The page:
European grants for test method development to identify endocrine disruptors

The department Environment & Health of the Vrije Universiteit Amsterdam receives over 3 million euros from the European Research and Innovation programme Horizon 2020 for three research projects dedicated to develop highly needed test methods for the identification of endocrine disruptors.

01/14/2019 | 3:13 PM

Majorie van Duursen, Professor Environmental Health and Toxicology: “Endocrine disruptors are present in many products that we use in our daily lives, such as plastics, air fresheners and cosmetics. Currently, we lack dedicated tests to assess endocrine disrupting properties of chemicals in regulatory frameworks for example for chemical substances, pesticides and biocides.”

Better test methods can help protect the health of humans and the environment. In humans, endocrine disruptors can affect fertility and brain development, for example. Also animals can be affected by endocrine disruptors in the environment. A clear example is the feminization of male fish swimming in water released by waste water treatment plants.

With the European funding, the Department Environment & Health will appoint four PhD students and a technician for the three projects. Also, several faculty staff members will work on the projects:

The project of Van Duursen, FREIA, focuses on female reproduction. Van Duursen is coordinator of the FREIA project, which receives 6.1 million euros funding in total. The consortium investigates the mechanisms by which endocrine disruptors can affect a woman’s fertility. “There is surprisingly limited knowledge on this issue. We will investigate how exposure to endocrine disruptors during different hormone-sensitive phases in a woman’s life, during fetal development, puberty, and adult stages, can ultimately affect her fertility.”

The main aim of this project is to develop human-relevant test methods to identify endocrine disruptors that can cause female reproductive toxicity. Research at the VU will focus on disruption of steroid hormone synthesis in the ovary.

Professor in Environmental Bioanalytical Chemistry Pim Leonards receives almost 930.000 euros for the ENDpoiNTs project. The ENDpoiNTs consortium develops a new test strategy to assess the effect endocrine disruptors on neurodevelopment.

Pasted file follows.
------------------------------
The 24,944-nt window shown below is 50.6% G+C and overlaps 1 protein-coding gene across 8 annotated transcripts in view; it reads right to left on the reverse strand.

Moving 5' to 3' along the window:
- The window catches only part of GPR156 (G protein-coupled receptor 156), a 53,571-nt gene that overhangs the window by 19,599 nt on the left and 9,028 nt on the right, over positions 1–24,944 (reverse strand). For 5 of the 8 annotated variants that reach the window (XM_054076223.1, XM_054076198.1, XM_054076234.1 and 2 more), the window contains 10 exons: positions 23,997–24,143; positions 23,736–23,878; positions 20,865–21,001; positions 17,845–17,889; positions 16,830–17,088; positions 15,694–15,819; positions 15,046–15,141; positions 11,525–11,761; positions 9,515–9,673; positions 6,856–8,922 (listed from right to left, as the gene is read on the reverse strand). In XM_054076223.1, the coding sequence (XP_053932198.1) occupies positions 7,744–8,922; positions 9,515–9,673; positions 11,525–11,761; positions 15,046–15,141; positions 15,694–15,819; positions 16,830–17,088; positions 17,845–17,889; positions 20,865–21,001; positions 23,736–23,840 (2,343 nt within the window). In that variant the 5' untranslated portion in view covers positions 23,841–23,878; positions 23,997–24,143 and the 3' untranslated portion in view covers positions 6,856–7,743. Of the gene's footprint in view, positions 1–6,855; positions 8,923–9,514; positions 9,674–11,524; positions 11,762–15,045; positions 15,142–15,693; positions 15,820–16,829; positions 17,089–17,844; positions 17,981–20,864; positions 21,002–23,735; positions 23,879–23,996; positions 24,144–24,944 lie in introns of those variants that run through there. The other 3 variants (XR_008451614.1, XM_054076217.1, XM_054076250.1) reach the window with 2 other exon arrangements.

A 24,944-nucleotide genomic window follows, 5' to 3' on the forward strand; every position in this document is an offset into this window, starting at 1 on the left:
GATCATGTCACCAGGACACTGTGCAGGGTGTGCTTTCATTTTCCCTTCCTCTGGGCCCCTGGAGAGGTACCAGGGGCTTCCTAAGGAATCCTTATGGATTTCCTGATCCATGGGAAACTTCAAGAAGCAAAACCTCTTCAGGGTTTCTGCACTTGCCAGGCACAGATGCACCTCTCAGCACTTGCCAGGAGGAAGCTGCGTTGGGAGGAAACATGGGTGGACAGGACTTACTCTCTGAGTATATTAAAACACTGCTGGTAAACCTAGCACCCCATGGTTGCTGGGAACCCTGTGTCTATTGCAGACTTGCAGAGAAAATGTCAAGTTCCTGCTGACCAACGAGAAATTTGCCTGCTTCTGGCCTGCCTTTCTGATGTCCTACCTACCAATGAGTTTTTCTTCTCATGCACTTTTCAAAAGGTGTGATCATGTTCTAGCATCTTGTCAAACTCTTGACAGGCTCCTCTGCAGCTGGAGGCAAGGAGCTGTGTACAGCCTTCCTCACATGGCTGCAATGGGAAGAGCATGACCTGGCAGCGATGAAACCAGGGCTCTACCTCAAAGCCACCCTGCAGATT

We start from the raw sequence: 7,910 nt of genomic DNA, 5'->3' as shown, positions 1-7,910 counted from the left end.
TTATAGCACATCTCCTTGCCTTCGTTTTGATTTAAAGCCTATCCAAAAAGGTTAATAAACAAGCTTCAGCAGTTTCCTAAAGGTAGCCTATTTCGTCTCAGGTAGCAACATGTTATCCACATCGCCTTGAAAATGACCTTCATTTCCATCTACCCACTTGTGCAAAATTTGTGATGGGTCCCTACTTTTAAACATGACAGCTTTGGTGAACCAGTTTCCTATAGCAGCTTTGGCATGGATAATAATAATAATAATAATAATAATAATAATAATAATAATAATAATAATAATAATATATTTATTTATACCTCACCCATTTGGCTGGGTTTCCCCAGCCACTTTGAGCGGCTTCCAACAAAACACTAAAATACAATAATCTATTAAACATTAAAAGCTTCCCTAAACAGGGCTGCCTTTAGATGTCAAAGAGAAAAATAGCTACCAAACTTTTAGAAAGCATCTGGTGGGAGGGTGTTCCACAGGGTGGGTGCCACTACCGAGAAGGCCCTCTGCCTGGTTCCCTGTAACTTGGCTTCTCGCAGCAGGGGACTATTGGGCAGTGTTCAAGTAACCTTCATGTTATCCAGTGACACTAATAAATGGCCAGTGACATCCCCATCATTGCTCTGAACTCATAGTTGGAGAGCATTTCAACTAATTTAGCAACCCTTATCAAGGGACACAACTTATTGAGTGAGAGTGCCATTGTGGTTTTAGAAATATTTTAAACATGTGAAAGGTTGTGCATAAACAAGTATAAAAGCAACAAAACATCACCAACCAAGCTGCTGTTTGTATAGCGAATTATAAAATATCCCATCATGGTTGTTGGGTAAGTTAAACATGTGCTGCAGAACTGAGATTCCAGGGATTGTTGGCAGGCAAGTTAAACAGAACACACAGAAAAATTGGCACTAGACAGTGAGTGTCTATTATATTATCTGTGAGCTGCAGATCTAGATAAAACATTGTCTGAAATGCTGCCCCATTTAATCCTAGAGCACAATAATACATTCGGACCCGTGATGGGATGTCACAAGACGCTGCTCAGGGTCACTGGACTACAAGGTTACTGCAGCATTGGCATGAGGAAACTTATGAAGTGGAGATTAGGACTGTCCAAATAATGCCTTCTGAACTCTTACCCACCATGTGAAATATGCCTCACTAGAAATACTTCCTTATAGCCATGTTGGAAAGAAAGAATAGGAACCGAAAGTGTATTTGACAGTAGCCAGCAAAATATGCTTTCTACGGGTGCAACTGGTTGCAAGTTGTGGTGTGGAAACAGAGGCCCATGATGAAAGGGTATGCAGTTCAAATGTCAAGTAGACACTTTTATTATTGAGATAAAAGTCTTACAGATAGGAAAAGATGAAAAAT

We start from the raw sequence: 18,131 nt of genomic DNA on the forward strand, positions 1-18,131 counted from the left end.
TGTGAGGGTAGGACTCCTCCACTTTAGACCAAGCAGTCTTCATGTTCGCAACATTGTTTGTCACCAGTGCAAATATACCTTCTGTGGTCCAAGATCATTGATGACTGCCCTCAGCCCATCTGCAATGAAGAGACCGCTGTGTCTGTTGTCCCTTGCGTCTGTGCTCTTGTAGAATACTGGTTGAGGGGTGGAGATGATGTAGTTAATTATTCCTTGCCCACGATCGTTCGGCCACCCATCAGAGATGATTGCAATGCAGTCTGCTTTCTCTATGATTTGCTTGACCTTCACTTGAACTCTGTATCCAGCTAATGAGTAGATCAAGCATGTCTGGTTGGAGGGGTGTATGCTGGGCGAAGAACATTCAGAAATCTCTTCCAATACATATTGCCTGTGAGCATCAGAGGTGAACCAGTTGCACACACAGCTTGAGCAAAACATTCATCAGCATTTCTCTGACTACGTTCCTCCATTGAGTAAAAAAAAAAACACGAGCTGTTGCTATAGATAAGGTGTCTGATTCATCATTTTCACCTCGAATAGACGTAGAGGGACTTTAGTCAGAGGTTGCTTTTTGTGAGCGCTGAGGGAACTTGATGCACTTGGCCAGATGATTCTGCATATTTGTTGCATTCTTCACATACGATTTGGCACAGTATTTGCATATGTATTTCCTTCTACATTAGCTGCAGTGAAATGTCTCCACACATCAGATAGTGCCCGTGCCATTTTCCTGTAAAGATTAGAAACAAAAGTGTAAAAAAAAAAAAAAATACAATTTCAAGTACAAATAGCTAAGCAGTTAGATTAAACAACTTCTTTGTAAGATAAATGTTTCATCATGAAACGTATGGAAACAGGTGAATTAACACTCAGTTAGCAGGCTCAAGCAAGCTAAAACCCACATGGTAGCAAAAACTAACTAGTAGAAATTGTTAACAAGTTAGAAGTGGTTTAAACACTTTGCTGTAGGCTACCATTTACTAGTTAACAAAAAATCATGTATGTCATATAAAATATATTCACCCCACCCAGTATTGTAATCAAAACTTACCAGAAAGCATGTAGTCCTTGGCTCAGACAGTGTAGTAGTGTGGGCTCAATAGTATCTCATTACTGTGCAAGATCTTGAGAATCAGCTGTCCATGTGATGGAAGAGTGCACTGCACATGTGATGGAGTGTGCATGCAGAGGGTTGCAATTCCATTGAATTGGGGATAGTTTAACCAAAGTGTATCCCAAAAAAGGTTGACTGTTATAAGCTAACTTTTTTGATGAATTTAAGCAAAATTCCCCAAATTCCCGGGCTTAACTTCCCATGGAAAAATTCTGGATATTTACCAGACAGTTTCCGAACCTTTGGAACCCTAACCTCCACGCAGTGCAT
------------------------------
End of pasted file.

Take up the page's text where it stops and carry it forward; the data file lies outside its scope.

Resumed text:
The project aims to gain insight in the mechanisms underlying neurodevelopmental toxicity: “Specifically, we will investigate the molecular mechanisms leading to neurodevelopmental toxicity by endocrine disruptors. There is not much known about these mechanisms.” ENDpoiNTs, coordinated by the Swedish Karolinska Institute and co-coordinated by the VU, receives 6.9 million euros funding from the EC.

Almost 700.000 euros from the ATHENA project (total 6.5 million euro) will go to Associate Professor Timo Hamers. ATHENA focuses on thyroid hormones, which play a key role in prenatal brain development. Chemicals that disrupt thyroid hormone function during foetal development alter brain development with possible permanent effects on brain function later in life. 

Within the ATHENA project, coordinated by Brunel University in London, VU will collaborate with Dutch partner Erasmus MC in Rotterdam to develop new test methods to assess the effects of chemicals on the availability of thyroid hormones for the fetal brain. The research focuses on disruption of thyroid hormone transport across physiological barriers such as the placenta, blood-brain-barrier and blood-cerebrospinal fluid barrier.

50 million euro
The EC spends around 50 million euros on eight different research projects. All projects, with a duration of five years, have started on January 1st of 2019. The ultimate goal of these eight projects is to improve identification of endocrine disruptors within regulatory frameworks in order to protect human and environmental health.